Top insurance salesman goes to another company and some of his clients follow him. Former employer says he owes them compensation for taking for those clients.
Defense verdict as to both defendants.
Hunton Andrews Kurth, LLP by Phillip J. Eskenazi (now with Baker Hostetler, Los Angeles) and Roland M. Juarez, Los Angeles.
Berger Kahn, ALC by Sherman M. Spitz and Dale A. Amato, Irvine. (For Neal L. Rubin.)
Barnett & Rubin, APC by Jeffrey D. Rubin, Irvine. (For Millennium Corp. Solutions, LLC.)
Neal Rubin was a highly experienced employee benefits insurance producer who began employment with CBIZ in March 2012 after having developed a substantial book of business for his own company throughout his 30-year career.
CBIZ and Rubin entered into an employment agreement that contained a provision which, on its face, required Rubin to purchase CBIZ clients that moved with him should Rubin leave the employ of CBIZ. In June 2016, Rubin left CBIZ to work for defendant Millennium Corporate Solutions. Following his CBIZ exit, Rubin sent a letter to his pre-CBIZ client network notifying of his new contact information at his new place of business. Although Rubin did not actually solicit any clients away from CBIZ, some of these pre-CBIZ clients followed him to Millennium.
CBIZ contended that Rubin breached the provision of the employment agreement that required Rubin to purchase all clients that moved with him to Millennium for the amount of revenue CBIZ received from any such client in the preceding 24 months (the "buy back" provision).
Throughout the entire five-year period this case was in pre-trial litigation, CBIZ sought approximately $750,000 in compensatory damages from Rubin, plus pre-judgment interest and punitive damages.
At trial, however, CBIZ dropped the punitive damage claim and sought only the $437,242 (plus pre-judgment interest) for the client accounts it claimed it purchased from Rubin ("Exhibit C clients"). Specifically, CBIZ contended its payment of an "elevated commission" (50% for the first two years) to Rubin for his pre-CBIZ client accounts listed in Exhibit C to the employment agreement and brought to CBIZ by way of broker of record appointment within his first year of employment constituted an agreement to purchase/sell Rubin's book of business and goodwill, thereby falling within the statutory exception (Bus. & Prof. Code, § 16601) to the California's broad prohibition of any restraint of trade (Bus. & Prof. Code, § 16600).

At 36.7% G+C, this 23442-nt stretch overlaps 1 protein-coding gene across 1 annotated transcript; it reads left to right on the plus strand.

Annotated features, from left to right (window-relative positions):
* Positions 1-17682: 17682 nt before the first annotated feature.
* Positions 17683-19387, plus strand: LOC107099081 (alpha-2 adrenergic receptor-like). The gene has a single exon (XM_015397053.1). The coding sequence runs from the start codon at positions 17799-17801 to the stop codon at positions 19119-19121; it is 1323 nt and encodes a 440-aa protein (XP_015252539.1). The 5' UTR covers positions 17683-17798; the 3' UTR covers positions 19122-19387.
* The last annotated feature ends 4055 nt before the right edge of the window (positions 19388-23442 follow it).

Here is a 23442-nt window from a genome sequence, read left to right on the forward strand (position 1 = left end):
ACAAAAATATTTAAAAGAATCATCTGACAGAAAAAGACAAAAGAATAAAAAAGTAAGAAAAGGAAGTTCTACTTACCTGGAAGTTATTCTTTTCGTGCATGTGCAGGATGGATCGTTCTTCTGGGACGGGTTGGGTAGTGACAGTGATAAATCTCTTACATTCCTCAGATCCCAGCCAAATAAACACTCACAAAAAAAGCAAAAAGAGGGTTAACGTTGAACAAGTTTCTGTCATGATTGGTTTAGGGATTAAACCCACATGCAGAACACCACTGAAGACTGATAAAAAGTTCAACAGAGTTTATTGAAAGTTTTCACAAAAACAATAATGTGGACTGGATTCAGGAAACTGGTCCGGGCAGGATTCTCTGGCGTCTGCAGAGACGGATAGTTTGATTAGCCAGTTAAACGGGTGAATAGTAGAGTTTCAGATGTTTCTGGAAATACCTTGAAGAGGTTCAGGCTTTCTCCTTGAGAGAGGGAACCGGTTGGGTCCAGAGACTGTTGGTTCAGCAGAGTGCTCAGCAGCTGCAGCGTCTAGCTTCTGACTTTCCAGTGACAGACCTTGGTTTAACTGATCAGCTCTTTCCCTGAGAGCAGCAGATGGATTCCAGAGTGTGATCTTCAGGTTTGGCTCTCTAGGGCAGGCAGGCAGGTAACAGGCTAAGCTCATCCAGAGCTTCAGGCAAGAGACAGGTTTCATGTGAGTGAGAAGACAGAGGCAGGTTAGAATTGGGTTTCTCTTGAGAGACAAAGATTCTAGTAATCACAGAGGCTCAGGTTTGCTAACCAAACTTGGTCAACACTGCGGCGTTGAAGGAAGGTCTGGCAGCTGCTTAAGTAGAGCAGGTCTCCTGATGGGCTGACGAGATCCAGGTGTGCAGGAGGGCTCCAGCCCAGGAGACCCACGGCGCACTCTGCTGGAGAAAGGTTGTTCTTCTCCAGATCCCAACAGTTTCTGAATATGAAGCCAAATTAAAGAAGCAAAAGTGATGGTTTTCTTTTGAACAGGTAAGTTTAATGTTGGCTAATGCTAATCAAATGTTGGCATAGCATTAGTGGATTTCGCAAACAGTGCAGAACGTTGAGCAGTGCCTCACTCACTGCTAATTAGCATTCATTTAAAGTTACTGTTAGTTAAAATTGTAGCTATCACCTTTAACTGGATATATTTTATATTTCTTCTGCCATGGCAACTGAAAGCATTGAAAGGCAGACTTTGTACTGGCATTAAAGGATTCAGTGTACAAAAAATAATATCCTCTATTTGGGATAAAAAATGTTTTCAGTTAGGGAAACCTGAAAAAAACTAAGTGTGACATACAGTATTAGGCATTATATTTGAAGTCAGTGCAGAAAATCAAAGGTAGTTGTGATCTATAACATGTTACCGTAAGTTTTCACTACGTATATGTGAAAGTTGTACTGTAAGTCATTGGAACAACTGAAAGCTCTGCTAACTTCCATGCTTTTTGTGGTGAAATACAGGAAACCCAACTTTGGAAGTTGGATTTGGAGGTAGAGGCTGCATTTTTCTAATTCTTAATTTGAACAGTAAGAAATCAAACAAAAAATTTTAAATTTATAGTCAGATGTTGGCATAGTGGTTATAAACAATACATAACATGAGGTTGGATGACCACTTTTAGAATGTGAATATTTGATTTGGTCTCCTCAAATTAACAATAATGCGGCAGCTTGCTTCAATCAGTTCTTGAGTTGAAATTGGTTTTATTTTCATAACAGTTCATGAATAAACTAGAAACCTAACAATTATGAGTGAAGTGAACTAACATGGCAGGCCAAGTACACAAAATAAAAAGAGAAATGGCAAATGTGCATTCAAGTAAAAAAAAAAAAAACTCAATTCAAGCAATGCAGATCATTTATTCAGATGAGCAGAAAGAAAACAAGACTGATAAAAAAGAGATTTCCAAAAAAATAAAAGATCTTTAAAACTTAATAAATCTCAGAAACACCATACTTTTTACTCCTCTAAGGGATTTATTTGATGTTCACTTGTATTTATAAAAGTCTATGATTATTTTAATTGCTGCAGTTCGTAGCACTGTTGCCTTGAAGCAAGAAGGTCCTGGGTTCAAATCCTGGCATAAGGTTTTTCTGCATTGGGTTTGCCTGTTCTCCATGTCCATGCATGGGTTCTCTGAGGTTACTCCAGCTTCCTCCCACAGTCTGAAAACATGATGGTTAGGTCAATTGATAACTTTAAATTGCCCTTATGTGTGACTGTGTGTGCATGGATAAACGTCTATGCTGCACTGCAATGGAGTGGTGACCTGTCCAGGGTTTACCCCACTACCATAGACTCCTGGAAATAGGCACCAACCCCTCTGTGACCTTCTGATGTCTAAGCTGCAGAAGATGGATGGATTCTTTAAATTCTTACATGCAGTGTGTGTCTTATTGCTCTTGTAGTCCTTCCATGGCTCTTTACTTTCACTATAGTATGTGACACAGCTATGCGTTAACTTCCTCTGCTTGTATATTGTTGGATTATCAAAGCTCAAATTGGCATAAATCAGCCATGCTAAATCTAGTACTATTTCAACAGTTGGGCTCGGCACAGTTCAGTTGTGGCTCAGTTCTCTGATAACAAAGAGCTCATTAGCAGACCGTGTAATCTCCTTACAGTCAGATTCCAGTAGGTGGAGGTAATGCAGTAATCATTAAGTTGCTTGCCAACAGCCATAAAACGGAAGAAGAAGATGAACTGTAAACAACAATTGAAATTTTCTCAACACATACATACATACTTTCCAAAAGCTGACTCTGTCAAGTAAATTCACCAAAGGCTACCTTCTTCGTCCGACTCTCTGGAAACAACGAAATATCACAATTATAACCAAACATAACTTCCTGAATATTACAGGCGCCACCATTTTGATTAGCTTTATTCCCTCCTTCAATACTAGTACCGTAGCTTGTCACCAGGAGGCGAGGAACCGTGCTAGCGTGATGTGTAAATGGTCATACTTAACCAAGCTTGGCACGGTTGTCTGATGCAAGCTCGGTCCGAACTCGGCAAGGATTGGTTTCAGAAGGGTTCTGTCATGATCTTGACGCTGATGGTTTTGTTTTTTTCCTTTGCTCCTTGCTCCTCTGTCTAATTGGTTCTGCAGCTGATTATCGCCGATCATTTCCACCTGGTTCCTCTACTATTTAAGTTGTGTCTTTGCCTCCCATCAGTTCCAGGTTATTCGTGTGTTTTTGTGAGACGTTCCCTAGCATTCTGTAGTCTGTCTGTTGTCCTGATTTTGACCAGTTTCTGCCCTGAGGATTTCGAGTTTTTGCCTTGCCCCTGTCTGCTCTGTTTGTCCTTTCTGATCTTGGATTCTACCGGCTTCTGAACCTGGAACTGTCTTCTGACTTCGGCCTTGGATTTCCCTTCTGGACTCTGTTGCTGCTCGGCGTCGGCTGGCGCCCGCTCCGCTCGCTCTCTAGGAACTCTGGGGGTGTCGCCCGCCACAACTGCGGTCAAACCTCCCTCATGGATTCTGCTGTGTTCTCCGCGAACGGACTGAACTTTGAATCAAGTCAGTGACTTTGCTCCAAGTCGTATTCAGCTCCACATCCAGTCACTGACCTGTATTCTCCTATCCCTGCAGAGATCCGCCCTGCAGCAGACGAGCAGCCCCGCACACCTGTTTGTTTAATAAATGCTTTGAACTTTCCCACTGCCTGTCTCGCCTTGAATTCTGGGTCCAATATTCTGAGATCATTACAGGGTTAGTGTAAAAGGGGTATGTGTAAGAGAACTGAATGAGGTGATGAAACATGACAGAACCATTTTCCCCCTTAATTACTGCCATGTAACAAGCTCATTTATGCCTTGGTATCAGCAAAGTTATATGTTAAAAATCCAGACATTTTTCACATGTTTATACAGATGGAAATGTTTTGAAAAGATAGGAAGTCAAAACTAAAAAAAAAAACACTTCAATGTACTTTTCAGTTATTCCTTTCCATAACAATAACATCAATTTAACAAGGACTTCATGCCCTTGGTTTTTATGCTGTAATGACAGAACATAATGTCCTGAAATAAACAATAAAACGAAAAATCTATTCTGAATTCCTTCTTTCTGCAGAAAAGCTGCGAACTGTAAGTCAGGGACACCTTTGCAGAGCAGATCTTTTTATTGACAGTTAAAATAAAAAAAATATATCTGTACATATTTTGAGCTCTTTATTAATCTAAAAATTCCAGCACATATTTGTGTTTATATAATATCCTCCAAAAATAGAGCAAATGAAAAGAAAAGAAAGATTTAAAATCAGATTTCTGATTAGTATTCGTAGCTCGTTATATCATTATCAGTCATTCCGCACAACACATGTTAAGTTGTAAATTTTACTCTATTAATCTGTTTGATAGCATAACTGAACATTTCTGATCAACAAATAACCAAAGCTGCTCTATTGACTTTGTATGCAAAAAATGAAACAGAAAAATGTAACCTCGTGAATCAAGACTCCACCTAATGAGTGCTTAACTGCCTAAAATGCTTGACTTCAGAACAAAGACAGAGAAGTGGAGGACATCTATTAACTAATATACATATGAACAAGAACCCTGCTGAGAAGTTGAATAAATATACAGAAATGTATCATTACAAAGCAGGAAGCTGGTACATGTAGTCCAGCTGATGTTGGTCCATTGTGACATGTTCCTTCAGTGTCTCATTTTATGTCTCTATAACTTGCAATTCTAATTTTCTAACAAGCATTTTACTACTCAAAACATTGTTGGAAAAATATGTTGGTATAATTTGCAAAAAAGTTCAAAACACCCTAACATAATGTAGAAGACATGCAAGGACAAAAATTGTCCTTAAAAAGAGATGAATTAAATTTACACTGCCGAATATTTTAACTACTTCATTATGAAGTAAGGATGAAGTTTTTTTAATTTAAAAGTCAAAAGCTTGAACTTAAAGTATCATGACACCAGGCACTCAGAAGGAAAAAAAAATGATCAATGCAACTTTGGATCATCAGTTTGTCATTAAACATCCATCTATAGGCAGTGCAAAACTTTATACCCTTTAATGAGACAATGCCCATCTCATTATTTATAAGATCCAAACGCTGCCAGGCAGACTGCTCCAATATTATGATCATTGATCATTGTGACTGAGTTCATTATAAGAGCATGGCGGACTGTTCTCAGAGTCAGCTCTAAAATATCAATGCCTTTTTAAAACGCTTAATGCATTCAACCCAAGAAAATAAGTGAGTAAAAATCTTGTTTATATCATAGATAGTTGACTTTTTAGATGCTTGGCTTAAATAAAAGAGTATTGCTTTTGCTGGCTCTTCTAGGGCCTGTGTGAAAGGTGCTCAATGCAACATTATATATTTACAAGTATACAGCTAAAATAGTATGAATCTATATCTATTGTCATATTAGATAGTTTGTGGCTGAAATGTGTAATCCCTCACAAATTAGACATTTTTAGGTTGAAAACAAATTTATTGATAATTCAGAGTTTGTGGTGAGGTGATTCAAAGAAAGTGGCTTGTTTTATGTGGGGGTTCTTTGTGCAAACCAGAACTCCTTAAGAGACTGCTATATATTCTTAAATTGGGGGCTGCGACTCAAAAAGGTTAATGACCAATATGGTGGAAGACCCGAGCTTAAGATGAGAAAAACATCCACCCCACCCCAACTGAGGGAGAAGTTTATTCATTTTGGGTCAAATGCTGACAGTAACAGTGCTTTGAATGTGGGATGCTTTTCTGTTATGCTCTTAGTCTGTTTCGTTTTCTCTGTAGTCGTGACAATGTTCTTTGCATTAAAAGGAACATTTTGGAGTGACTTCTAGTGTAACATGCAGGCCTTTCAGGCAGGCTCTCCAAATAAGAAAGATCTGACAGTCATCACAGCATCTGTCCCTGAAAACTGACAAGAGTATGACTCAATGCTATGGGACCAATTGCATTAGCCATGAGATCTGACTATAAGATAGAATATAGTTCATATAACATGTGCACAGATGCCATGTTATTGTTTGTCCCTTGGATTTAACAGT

CBIZ also alleged that Rubin's new employer, Millennium, acted wrongfully by, among other things, conspiring with Rubin, and failing to discharge its alleged duty to honor the buy-back provision; hence, CBIZ claimed that Millennium owed CBIZ substantial restitution for the revenues Millennium allegedly wrongfully obtained.
Rubin contended the buy-back provision was an illegal and unenforceable restraint on trade pursuant to California Business and Professions Code section 16600. Rubin also contended: the statutory exception (Bus. & Prof. Code, § 16601) had no application because, most notably, the fully integrated employment agreement which, by its terms, represented the entire understanding between the parties, did not include any language whatsoever providing that the parties agreed that CBIZ purchased and/or that Rubin sold his book of business and goodwill. The "elevated commission" agreement regarding the Exhibit C clients was merely a product of negotiations to incentivize a high-quality producer like Rubin to work for CBIZ in the Orange County marketplace – a location in which CBIZ lacked any physical presence before hiring Rubin.
Millennium claimed it did absolutely nothing wrong – certainly, it had no duty whatsoever to CBIZ regarding agreements it may have previously entered into with former employees and, moreover, saw absolutely nothing in the employment agreement which said that CBIZ purchased or Rubin sold a book of business and/or goodwill.